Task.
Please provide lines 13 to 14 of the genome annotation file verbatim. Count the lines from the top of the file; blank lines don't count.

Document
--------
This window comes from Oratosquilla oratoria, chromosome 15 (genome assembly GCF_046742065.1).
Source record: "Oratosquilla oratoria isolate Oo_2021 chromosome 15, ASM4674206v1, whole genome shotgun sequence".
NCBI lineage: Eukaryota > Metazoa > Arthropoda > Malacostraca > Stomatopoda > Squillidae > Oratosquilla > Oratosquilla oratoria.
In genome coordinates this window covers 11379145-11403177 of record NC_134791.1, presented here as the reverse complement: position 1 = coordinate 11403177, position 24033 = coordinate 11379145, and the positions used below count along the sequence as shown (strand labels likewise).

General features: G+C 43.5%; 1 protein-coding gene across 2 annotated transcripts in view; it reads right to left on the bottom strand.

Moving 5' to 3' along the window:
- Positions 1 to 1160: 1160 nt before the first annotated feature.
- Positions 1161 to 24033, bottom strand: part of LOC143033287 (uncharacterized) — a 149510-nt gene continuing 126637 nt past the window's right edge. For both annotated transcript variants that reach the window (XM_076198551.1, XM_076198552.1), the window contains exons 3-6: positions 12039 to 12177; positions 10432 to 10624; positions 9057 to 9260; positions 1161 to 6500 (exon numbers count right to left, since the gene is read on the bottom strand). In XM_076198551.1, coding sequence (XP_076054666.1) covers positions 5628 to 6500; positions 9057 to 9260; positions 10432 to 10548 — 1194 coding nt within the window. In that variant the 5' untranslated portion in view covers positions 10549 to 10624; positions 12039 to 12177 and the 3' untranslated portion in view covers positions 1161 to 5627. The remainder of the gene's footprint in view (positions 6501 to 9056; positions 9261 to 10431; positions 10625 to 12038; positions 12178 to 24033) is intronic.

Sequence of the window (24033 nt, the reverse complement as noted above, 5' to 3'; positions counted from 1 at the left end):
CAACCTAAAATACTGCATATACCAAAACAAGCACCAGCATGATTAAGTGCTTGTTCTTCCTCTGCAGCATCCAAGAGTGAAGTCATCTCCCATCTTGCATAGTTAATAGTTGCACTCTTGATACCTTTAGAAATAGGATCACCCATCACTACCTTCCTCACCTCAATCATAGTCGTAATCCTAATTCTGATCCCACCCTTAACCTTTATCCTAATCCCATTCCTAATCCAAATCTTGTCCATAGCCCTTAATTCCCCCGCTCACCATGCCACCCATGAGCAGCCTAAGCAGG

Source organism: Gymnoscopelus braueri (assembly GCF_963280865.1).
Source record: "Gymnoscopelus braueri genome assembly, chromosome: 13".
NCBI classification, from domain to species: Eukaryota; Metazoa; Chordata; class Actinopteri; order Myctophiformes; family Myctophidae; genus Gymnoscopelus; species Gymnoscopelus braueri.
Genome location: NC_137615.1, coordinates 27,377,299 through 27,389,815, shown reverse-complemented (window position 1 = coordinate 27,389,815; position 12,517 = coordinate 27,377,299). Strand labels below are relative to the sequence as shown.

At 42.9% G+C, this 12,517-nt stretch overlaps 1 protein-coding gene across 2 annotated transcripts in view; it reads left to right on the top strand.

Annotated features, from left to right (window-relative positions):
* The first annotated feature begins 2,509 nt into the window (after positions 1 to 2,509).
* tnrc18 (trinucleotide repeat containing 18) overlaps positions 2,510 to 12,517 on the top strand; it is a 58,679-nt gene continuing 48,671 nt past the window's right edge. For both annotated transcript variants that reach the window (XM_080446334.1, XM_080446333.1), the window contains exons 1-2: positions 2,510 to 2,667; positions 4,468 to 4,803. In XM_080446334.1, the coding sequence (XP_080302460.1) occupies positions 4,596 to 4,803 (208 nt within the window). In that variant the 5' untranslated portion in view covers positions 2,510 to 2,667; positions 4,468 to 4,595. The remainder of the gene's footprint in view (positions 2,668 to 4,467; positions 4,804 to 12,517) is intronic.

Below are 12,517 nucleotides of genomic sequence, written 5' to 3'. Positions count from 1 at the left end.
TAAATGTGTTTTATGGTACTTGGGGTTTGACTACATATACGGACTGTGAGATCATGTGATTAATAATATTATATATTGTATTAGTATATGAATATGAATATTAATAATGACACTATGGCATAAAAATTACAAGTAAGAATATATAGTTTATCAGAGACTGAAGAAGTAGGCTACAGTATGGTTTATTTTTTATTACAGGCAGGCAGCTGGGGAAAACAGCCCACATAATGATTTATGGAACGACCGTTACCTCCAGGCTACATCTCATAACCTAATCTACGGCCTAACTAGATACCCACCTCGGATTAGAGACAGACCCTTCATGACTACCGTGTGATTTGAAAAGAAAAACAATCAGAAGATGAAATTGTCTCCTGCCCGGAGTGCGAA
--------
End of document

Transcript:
NCBI classification, from domain to species: Eukaryota; Metazoa; Chordata; class Actinopteri; order Myctophiformes; family Myctophidae; genus Gymnoscopelus; species Gymnoscopelus braueri.
Genome location: NC_137615.1, coordinates 27,377,299 through 27,389,815, shown reverse-complemented (window position 1 = coordinate 27,389,815; position 12,517 = coordinate 27,377,299). Strand labels below are relative to the sequence as shown.